Stuntwomen are undeniable badasses. They crash cars, hang from helicopters, and jump off buildings to land 50 feet below — all in a day's work. Their job is all danger and adrenaline, often for the glory of another actor. Stunt work has long been male-dominated; film data researcher Stephen Follows found that in the 7,303 movies released between 2000-16, women made up less than 15 percent of stunt pros.
He also found that, out of 17,772 performers, only 8.9 percent of either gender had more than 17 credits in 17 years. It's a tough, competitive field for everyone, made more challenging when employees feel unsafe or unsupported in their work—and unable to do anything about it.
Evangeline Lilly, star of the upcoming Ant-Man and the Wasp, stated last week that she was mistreated by the stunt coordinator on the set of Lost. She chose to do her own stunt but didn't count on the resulting injury from repeated executions. Her forearms were raw, with "open wounds, pus-y and oozing," she said. "I looked like a mutant." She felt the stunt coordinator was "misogynistic" and trying to prove his superiority by having her continue to hurt herself.
Olivia Summers, a performer with stunt credits like Transformers, Bridesmaids, and Lucifer, told SYFY WIRE that a stunt coordinator's job is to ensure safety. Actors sometimes want to do more than they should, and it's the coordinator's responsibility to tell them no. "I have watched actors wanting to do the stunt but have been told no if it's something that can cause an injury," she said. "If they get hurt, that could shut down production," she said.
Since no one wants production to halt, it's unusual for an actor to experience insufficient or hostile interaction with stunts. Uma Thurman recently spoke out about a car stunt that Quentin Tarantino pressured her to perform herself on the set of Kill Bill, causing severe injury, but the norm is to protect the star at all costs. Stunt doubles, however, are much easier to replace and therefore are far less willing to speak up.
A survey conducted by veteran stuntwoman Julie Johnson found that nearly 42 percent of performers responding thought that harassment was "sometimes" an issue in their work. When it did occur, it was most often verbal abuse (almost 62 percent); 60 percent said that it was perpetrated by a stunt coordinator. About 72 percent said that they never reported it.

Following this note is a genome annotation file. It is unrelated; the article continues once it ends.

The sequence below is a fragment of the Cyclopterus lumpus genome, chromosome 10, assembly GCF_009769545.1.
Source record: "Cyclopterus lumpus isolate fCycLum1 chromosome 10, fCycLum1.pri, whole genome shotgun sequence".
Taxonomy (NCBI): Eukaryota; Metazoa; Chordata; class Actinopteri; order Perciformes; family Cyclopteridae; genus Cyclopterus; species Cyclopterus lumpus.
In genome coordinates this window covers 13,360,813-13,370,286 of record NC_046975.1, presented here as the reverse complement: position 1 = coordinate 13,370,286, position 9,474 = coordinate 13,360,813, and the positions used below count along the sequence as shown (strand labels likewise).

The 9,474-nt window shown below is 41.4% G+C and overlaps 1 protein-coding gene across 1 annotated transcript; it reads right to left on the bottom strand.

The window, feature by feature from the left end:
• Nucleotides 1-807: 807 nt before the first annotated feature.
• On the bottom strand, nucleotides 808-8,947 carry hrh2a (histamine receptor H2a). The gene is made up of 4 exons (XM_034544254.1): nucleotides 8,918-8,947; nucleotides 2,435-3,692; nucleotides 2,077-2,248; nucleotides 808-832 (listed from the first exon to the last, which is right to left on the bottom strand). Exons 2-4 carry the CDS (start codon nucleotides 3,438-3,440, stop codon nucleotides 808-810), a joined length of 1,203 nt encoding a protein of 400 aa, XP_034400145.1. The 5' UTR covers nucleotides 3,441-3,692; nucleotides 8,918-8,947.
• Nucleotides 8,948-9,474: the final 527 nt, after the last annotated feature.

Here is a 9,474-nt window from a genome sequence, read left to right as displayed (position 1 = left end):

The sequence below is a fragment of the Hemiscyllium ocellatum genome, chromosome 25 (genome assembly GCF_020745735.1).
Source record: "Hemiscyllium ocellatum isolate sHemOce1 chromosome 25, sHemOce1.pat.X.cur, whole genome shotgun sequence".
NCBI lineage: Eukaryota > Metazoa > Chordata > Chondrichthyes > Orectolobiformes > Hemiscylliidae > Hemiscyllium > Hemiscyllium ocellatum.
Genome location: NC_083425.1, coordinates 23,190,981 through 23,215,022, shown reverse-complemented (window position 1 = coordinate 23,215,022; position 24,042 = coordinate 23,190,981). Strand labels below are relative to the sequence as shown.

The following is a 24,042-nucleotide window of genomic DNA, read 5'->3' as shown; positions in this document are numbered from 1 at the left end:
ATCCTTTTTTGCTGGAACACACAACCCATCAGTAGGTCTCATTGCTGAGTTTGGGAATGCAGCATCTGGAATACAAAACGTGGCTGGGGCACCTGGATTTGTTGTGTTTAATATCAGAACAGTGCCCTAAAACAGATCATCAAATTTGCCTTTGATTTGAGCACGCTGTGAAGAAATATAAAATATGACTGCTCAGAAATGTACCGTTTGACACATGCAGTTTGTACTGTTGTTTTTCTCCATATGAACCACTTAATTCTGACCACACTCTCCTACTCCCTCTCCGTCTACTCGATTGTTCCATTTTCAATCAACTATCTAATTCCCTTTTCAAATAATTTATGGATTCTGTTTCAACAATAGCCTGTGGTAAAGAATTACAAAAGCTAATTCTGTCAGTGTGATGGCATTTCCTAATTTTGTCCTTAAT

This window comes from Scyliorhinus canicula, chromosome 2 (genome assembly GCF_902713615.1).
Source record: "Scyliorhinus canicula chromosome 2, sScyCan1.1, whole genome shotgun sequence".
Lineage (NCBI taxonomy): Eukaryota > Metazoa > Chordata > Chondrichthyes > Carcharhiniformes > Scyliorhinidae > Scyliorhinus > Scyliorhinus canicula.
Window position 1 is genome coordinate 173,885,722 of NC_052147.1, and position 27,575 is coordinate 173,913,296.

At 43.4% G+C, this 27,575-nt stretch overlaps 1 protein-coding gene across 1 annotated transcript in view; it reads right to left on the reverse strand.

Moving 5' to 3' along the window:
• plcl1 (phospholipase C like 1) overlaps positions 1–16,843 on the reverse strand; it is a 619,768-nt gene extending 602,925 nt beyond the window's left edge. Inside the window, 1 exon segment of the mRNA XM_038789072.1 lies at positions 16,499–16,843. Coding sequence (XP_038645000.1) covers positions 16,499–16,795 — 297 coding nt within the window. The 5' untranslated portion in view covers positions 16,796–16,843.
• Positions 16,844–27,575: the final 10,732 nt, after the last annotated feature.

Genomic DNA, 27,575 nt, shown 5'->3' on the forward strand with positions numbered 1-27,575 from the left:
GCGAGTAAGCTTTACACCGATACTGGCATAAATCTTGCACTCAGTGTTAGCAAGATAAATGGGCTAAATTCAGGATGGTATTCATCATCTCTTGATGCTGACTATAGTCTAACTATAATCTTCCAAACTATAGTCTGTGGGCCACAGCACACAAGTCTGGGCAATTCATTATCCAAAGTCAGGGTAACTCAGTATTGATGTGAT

Shelby Swatek, a performer whose work includes Terminator Salvation and Being Mary Jane, now primarily casts stunt doubles. She called Lilly's experience "sadistic and criminal."
"That's not normal, subjecting people to getting hurt," she told SYFY WIRE, adding that it was unusual for an actor to refuse to use their double. "Sometimes it's appropriate to have the double test the stunt and then teach it to the actor," she said. This allows the production to get the close shots they need of the actor and then fall back on the double for any additional footage required. Usually, she said, "the actors are happy to have the double do what could cause injury."
As stunts become bigger, scarier, and more impressive, the potential for danger also escalates — but with employment numbers as they are, no one wants to say no to work. Even low-risk stunts, like the one that killed stuntwoman S.J. Harris on the set of Deadpool 2 last summer, can turn fatal without careful planning and training; some believed that Harris's death was caused by a lack of stunt experience. In her panel discussion, Lilly alleged that it's not unusual for unqualified doubles to be hired because of romantic connections rather than professional credits.
"A stuntwoman whose breasts are four times the size of mine was hired once as my double," she said. "Her name was Cindy and she said she'd never done stunts before. And I wondered, how did this happen?"
Most stuntwomen are serious professionals, trained not only in stunts but often in gymnastics, sword work, and/or martial arts. The serious professionals know how to deal with what Swatek called "layers of complication." Performers learn quickly that risk is increased by complications as seemingly trivial as costuming. "Women are often put in rather skimpy outfits," Swatek said. "In an evening scene, a guy might be wearing a tux versus [a woman's] strapless gown."
Less protection means less margin for error, and stuntwomen are commonly asked to take hits and falls with far less cushioning than their male counterparts. Stuntwoman Tammie Baird told The Guardian that when she landed her first job on Mr. & Mrs. Smith, "I bought the biggest, bulkiest pads, and thought, 'Yeah, I'm protected, nothing's gonna get me.' Then I saw my wardrobe – I was wearing a miniskirt."
Performers can't sustain the level of risk tolerance necessary, if they're worried about their well-being. Stuntwomen — and actors — can't perform when they fear harassment or insufficient protection. But there's hope for the future. Johnson's survey showed that 56 percent of respondents believed they could become stunt coordinators themselves. Monique Ganderton, first-time MCU stunt coordinator for Avengers: Infinity War, told Bustle that "I don't know... what the psychology is […] but there's something that's missing with women getting opportunity to come up the ranking."
However, visible examples like Ganderton demonstrate that women can — and should — call more of the shots.